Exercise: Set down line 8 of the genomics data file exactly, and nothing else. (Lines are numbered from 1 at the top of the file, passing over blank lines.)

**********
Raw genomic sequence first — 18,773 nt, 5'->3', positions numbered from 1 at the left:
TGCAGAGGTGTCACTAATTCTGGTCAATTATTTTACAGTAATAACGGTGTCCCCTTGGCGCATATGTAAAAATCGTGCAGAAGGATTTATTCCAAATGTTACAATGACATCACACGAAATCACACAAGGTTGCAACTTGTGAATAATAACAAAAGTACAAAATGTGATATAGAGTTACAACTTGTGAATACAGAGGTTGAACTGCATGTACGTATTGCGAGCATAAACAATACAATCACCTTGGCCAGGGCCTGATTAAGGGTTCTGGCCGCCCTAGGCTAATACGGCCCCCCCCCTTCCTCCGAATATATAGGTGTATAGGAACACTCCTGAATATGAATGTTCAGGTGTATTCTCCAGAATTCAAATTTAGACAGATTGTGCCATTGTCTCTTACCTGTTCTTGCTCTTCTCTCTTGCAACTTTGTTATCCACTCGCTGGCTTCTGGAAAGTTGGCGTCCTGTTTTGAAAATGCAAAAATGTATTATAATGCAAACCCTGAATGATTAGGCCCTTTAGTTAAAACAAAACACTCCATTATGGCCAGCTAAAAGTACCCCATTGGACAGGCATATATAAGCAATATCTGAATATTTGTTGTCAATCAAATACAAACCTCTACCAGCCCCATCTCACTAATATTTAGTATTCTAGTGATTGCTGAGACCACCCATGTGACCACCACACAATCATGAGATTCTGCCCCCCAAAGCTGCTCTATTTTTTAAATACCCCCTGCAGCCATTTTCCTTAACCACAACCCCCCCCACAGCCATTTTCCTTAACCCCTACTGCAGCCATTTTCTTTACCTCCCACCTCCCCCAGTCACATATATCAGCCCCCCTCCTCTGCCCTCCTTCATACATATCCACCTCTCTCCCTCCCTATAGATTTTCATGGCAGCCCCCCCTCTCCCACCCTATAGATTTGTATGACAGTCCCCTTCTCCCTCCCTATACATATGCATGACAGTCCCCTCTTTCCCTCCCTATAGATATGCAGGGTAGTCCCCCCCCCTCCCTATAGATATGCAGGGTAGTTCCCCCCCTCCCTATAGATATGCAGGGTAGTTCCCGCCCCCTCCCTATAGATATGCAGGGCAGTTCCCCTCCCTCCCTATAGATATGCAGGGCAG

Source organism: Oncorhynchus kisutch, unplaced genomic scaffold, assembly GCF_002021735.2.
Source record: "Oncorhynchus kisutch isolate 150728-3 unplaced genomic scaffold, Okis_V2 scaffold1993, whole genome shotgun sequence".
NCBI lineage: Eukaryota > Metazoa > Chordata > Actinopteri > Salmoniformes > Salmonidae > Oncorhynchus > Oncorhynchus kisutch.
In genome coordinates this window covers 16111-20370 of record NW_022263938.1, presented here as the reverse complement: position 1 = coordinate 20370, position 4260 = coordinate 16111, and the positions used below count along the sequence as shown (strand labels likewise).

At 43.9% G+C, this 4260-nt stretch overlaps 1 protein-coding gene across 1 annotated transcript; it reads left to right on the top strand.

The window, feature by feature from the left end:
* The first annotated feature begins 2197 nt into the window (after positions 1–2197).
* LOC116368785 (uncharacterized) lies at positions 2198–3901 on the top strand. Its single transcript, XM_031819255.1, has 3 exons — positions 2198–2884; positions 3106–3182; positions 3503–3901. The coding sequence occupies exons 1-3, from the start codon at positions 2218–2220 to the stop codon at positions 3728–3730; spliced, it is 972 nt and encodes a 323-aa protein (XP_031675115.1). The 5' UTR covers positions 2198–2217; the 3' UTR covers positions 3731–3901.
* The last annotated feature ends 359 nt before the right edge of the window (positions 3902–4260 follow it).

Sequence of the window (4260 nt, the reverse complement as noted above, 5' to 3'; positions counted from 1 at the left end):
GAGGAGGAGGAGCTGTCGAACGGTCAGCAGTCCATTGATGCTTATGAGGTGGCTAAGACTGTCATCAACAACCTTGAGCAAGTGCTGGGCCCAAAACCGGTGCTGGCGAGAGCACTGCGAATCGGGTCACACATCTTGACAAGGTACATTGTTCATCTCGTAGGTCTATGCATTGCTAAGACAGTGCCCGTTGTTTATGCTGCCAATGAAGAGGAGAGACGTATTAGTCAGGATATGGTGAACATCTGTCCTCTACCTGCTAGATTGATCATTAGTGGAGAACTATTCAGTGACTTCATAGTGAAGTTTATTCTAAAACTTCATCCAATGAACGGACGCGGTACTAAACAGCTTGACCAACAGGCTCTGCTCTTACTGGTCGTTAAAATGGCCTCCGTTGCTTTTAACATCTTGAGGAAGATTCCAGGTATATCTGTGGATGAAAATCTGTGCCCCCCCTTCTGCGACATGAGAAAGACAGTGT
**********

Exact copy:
The window, feature by feature from the left end: